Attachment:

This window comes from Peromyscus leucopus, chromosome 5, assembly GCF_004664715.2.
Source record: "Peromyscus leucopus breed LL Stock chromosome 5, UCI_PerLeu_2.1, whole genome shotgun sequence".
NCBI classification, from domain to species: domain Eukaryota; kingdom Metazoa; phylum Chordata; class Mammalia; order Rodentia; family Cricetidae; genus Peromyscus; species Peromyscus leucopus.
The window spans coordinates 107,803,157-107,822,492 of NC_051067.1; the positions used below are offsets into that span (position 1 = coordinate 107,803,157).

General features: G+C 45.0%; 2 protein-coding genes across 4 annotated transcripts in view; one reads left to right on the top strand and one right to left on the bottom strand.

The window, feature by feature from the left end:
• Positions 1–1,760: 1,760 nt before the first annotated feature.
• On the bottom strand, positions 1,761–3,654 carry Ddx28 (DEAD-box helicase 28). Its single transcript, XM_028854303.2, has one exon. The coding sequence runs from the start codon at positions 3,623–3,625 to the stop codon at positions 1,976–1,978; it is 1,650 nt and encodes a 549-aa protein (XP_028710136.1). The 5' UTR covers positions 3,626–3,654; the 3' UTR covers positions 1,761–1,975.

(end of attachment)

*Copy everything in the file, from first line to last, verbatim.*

This window comes from Peromyscus leucopus, chromosome 5, assembly GCF_004664715.2.
Source record: "Peromyscus leucopus breed LL Stock chromosome 5, UCI_PerLeu_2.1, whole genome shotgun sequence".
NCBI classification, from domain to species: domain Eukaryota; kingdom Metazoa; phylum Chordata; class Mammalia; order Rodentia; family Cricetidae; genus Peromyscus; species Peromyscus leucopus.
The window spans coordinates 107,803,157-107,822,492 of NC_051067.1; the positions used below are offsets into that span (position 1 = coordinate 107,803,157).

General features: G+C 45.0%; 2 protein-coding genes across 4 annotated transcripts in view; one reads left to right on the top strand and one right to left on the bottom strand.

The window, feature by feature from the left end:
• Positions 1–1,760: 1,760 nt before the first annotated feature.
• On the bottom strand, positions 1,761–3,654 carry Ddx28 (DEAD-box helicase 28). Its single transcript, XM_028854303.2, has one exon. The coding sequence runs from the start codon at positions 3,623–3,625 to the stop codon at positions 1,976–1,978; it is 1,650 nt and encodes a 549-aa protein (XP_028710136.1). The 5' UTR covers positions 3,626–3,654; the 3' UTR covers positions 1,761–1,975.